The severe impact of the COVID-19 pandemic on the mental health of young people has been well evidenced. Recent research demonstrates that nearly two-thirds of young people in Europe are affected by depression or anxiety, with those from marginalized backgrounds being at higher risk of experiencing mental health issues. 

The worsening of mental health can be attributed to the wide-ranging impacts of educational institution closures, the variable quality of remote education, and the labor market crisis that is disproportionately affecting young people.

The unfolding impact of climate change is also a growing source of stress. The prevalence of symptoms of anxiety and depression among young people remains higher than pre-crisis levels, and compared to other age groups.

Young people’s poor mental health and well-being during the pandemic are also likely to worsen their employment and educational prospects after it. Even though the end of the pandemic may be in sight, its effects on young people’s mental health and well-being will last well beyond it. A substantial Europe-wide response is lacking, with only a small number of responses targeted at youth. Thus, there is an urgent need for increasing access to holistic youth mental health and wellbeing support.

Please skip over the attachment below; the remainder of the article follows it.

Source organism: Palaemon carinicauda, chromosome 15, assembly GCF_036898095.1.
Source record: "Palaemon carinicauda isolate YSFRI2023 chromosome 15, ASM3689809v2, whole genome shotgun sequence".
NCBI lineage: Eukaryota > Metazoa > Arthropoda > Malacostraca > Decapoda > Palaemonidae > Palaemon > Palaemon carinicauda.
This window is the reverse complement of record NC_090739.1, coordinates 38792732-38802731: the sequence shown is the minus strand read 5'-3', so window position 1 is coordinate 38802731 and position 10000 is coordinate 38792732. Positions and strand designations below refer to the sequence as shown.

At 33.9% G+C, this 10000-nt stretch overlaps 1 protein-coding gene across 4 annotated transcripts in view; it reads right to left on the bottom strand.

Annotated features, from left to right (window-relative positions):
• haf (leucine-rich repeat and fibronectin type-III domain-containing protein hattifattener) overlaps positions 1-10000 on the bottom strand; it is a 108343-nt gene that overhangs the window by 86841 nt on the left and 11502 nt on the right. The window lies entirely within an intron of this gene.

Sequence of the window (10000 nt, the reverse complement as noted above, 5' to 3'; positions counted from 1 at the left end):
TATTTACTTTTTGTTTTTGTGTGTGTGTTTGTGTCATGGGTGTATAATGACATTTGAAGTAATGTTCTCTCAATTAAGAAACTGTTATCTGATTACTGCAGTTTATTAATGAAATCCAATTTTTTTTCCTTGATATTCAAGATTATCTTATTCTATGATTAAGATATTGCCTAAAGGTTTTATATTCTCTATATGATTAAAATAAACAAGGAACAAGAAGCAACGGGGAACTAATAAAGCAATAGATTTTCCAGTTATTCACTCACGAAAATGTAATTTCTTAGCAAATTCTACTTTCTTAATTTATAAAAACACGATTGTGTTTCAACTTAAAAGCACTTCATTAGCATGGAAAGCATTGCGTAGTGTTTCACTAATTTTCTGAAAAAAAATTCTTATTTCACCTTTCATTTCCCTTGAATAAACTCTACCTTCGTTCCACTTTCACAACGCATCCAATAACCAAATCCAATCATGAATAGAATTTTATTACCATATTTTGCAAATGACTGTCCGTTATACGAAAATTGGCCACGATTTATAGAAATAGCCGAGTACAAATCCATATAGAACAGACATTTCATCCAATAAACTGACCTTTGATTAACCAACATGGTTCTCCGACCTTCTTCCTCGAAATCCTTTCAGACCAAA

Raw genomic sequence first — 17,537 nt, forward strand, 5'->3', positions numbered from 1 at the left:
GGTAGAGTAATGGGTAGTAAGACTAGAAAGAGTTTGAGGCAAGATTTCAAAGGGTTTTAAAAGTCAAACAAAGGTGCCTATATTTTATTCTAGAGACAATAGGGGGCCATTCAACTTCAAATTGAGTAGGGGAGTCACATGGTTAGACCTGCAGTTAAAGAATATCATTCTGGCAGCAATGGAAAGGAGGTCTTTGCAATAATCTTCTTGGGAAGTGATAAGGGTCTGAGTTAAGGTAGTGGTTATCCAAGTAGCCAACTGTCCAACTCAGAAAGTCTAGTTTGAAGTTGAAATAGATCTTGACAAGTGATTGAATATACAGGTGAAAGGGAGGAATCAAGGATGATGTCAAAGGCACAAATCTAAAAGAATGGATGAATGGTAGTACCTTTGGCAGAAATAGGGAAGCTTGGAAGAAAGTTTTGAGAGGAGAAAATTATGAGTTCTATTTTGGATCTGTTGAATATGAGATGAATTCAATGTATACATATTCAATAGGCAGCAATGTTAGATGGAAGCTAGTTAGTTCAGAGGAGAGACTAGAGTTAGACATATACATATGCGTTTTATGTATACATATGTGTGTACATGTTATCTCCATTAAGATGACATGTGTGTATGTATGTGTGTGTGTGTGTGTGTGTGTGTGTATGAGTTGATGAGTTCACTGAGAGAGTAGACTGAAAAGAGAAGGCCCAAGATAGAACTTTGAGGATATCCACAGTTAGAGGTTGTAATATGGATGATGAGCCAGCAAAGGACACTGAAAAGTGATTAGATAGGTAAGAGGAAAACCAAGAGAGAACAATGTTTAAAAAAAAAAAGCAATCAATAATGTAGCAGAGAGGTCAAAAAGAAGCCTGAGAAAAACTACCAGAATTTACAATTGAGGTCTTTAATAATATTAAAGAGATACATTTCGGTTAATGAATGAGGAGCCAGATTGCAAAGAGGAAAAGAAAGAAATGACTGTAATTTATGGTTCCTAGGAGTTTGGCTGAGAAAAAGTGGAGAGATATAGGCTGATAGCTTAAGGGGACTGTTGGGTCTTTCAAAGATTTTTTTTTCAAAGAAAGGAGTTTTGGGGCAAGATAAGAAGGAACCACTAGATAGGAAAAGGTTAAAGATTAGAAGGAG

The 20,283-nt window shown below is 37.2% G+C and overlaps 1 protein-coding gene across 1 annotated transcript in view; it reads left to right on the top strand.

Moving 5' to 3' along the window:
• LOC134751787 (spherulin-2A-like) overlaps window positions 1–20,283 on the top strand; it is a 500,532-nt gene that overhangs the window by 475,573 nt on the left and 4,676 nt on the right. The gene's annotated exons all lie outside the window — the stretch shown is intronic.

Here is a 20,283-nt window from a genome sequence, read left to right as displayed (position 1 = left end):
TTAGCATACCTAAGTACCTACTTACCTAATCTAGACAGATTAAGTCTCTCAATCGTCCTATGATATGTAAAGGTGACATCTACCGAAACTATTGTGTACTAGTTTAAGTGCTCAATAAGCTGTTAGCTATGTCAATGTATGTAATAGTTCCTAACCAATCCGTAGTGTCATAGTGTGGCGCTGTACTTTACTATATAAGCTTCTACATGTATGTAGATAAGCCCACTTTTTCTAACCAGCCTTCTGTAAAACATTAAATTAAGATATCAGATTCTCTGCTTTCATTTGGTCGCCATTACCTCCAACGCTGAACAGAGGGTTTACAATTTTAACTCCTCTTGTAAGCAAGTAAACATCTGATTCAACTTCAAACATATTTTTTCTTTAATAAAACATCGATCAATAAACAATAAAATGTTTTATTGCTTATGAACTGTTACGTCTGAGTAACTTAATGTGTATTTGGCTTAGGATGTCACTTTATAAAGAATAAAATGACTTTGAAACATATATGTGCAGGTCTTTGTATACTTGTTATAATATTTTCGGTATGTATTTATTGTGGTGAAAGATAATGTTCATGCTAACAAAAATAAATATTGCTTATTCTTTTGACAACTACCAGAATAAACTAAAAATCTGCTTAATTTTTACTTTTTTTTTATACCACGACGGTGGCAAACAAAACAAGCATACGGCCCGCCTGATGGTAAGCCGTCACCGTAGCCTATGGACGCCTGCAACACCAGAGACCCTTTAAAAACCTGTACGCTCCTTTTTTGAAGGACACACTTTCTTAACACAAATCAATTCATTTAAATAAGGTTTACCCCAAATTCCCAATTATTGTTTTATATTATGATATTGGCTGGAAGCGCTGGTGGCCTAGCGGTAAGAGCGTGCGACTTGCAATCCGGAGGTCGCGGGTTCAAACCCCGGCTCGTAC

Project Aims

  • To enhance young people’s access to mental health support services and their proactive engagement in improving mental health outcomes.
  • To strengthen and encourage young people in supporting others in navigating their mental health challenges through establishing informal peer support services
  • To equip professionals working with youth with the needed knowledge and skills to create supportive environments for the provision of informal youth mental health services
  • To promote the exchange of good practices in youth mental health support services and foster better and holistic policy responses to young people’s mental health needs
  • To raise awareness of youth mental health and the importance of community response

Target Groups

  • Direct
    – Young people (14-29 years old)
    – Non-medical related professionals working with young people
  • Indirect
    – CSOs working in areas related to young mental health, youth volunteerism and youth civic engagement
    – Local/regional and national authorities working in areas related to youth mental health, youth volunteerism, and youth civic engagement
    – Nonformal education providers
    – Media
    – The general public